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Feds: Birds of prey won’t delay Pink House plans | Local News

NEWBURY — A pair of ospreys were spotted last week apparently nesting on top of the Pink House’s chimney. But the director of the Parker River National Wildlife Refuge is saying their potential mating plans won’t stop the federal government’s plans to remove the iconic building from its property.

“Even if they do lay eggs, it’s not going to impact any future plans for the Pink House,” Parker River National Wildlife Refuge Director Matt Hillman said. “Because we would not be doing any of our work until well after the osprey nesting season.”

The U S. Fish and Wildlife Service bought the almost 100-year-old Plum Island Turnpike house, located on a 9.2 acre parcel of the Parker River National Wildlife Refuge, for $375,000 in 2011.

Over the years the home has become a popular subject for many artists and photographers and according to supporters, serves as a tourist destination. 

Local nonprofit organization, Support The Pink House has been working with the federal government since 2015 to work out a potential land swap agreement (or individual occupancy option) to save the building.

But refugee officials announced in March that time had run out for any potential land swaps and the house would instead be listed for auction sometime this year.

Hillman said Friday the federal General Services Administration is going through a month-long process to evaluate how best to remove the Pink House.

Hillman also said he’s looking at listing the property for public auction in the late spring/early summer.

“The auction could run from anywhere from 30 days to two months,” he said. “So we’re not looking at a resolution until mid-to-late summer at least.”

But when a pair of the once endangered birds were seen perched on the Pink House chimney, some began wondering whether their mating plans would clash with the government’s schedule.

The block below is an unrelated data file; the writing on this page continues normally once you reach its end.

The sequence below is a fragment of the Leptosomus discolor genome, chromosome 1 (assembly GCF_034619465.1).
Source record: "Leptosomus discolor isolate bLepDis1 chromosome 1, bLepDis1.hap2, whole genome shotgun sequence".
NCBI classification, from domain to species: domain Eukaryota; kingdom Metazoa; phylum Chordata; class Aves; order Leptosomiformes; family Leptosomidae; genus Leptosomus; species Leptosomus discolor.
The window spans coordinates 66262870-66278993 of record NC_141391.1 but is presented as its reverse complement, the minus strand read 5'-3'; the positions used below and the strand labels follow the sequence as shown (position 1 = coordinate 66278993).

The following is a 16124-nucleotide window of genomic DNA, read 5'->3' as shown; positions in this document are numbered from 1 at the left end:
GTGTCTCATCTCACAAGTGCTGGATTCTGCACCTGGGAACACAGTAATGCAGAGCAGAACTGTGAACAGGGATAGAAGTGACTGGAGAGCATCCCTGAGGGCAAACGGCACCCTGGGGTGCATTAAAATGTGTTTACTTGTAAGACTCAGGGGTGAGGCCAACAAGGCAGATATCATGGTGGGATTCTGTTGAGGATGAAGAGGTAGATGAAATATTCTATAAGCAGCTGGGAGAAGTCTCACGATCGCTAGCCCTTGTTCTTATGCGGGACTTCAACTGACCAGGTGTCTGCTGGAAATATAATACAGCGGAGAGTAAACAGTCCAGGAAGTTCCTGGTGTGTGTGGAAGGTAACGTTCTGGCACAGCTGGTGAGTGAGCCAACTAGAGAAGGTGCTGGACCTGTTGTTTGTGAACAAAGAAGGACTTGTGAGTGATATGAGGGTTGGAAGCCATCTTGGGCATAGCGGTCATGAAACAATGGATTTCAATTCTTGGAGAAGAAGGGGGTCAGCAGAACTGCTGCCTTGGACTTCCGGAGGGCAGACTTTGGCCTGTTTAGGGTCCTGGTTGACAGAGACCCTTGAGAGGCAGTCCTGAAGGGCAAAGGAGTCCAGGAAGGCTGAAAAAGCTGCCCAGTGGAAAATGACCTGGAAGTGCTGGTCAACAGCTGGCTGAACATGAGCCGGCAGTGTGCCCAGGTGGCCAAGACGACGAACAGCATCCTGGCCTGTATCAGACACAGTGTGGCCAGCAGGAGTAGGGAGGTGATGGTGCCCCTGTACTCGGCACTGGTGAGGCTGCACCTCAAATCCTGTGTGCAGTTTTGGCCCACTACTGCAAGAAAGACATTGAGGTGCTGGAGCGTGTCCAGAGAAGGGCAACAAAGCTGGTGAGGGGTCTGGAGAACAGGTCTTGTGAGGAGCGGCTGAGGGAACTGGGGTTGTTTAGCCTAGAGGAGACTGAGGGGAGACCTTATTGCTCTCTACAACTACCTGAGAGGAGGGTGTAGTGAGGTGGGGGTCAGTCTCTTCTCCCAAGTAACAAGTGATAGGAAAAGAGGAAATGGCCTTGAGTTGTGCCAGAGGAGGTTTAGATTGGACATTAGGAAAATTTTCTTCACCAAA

Ospreys, according to the National Audubon Society are a distinctive fish-hawk that can most commonly be found hunting for salt or freshwater fish all across the globe. Some have also been seen flying over a desert. When fully extended, an osprey’s wingspan can often measure two feet across, and pairs of the birds can be seen circling high up together when courting.

Bird Watcher’s Supply & Gift owner Steve Grinley said if the ospreys nest on the Pink House, they will likely lay eggs and raise their young there.

“These are common birds around here right now, we see them all the time. But maybe they’re trying to save the Pink House,” the well-known local birder said. 

Mass Audubon North Shore Community Science and Coastal Resilience Manger David Moon said the Pink House osprey have sparked interest from visitors.

“They’re very visible, since they’re located so close to the road,” he said. “And we have had many people comment about that to us.”

Ospreys started arriving in the area about three weeks ago, according to Grinley, who added the Migratory Bird Treaty Act of 1918 prohibits destroying or disturbing a nesting bird until it moves on.

“I believe it’s a federal offense,” he said. 

Hillman said Grinley was “absolutely right” but added a homeowner could get a permit from the U.S. Fish and Wildlife Service or another federal entity to do away with a nest.

“People would not just be allowed to go up and remove a nest,” he said. “But they can go through the process of getting a permit to do so, even if it’s located in unsafe area like a chimney.”

Nesting or not, Hillman said the ospreys won’t likely have any effect on the U S. Fish and Wildlife Service’s plans to auction the Pink House.

“We already stated we will not be taking the house down or would not be removing it or relocating it during the nesting season,” he said. “This is exactly why we chose to do that.”

Ospreys typically nest in the spring and the chicks will hatch around June, according to Hillman, who said they will then leave for points in South and Central America in late August. Their fledglings will migrate south about two weeks later.

“We’re going to let this nest go, whatever it does,” he said. “They might lay eggs but, it’s really late in the year right now. Our suspicion is that these birds are likely first-time nesters and they might not even lay eggs. Or, they might be even practicing for next year.”

Hillman added a pair of ospreys were seen trying to nest on the Pink House chimney last spring but didn’t get very far. 

“This could be the same pair or it could be a new pair. It’s not entirely new but we haven’t had an active, all-season-long osprey nest on top of the Pink House in quite a while. But we’ll see,” he said. “It’ll be exciting to watch them, if they do nest on that chimney.”

Ospreys don’t typically nest on a house, according to Grinley, who said they prefer the many platforms that have been built for them throughout the Great Marsh, or on top of a telephone pole.

“Sometimes the younger birds will bring sticks to an area and not really build a nest there,” Grinley said. “But these birds look serious.”